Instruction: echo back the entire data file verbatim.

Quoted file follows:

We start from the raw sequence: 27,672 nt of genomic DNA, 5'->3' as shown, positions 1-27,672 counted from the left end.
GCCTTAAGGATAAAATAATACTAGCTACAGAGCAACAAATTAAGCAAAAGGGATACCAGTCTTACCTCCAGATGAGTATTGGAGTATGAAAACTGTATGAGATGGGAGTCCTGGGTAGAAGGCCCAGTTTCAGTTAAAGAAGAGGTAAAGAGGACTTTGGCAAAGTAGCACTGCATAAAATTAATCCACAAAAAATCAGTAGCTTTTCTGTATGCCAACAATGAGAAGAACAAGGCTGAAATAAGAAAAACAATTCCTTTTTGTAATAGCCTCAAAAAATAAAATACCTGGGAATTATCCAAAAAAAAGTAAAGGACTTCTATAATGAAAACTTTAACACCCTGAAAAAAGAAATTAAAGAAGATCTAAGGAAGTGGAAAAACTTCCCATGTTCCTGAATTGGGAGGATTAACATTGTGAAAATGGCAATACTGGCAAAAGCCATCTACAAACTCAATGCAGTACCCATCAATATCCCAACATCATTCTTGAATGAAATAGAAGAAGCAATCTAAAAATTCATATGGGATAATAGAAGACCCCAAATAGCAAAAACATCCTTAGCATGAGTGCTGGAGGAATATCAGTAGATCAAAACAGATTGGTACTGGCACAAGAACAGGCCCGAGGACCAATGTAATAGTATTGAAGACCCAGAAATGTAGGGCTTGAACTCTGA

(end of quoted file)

We start from the raw sequence: 27,672 nt of genomic DNA, 5'->3' as shown, positions 1-27,672 counted from the left end.
GCCTTAAGGATAAAATAATACTAGCTACAGAGCAACAAATTAAGCAAAAGGGATACCAGTCTTACCTCCAGATGAGTATTGGAGTATGAAAACTGTATGAGATGGGAGTCCTGGGTAGAAGGCCCAGTTTCAGTTAAAGAAGAGGTAAAGAGGACTTTGGCAAAGTAGCACTGCATAAAATTAATCCACAAAAAATCAGTAGCTTTTCTGTATGCCAACAATGAGAAGAACAAGGCTGAAATAAGAAAAACAATTCCTTTTTGTAATAGCCTCAAAAAATAAAATACCTGGGAATTATCCAAAAAAAAGTAAAGGACTTCTATAATGAAAACTTTAACACCCTGAAAAAAGAAATTAAAGAAGATCTAAGGAAGTGGAAAAACTTCCCATGTTCCTGAATTGGGAGGATTAACATTGTGAAAATGGCAATACTGGCAAAAGCCATCTACAAACTCAATGCAGTACCCATCAATATCCCAACATCATTCTTGAATGAAATAGAAGAAGCAATCTAAAAATTCATATGGGATAATAGAAGACCCCAAATAGCAAAAACATCCTTAGCATGAGTGCTGGAGGAATATCAGTAGATCAAAACAGATTGGTACTGGCACAAGAACAGGCCCGAGGACCAATGTAATAGTATTGAAGACCCAGAAATGTAGGGCTTGAACTCTGA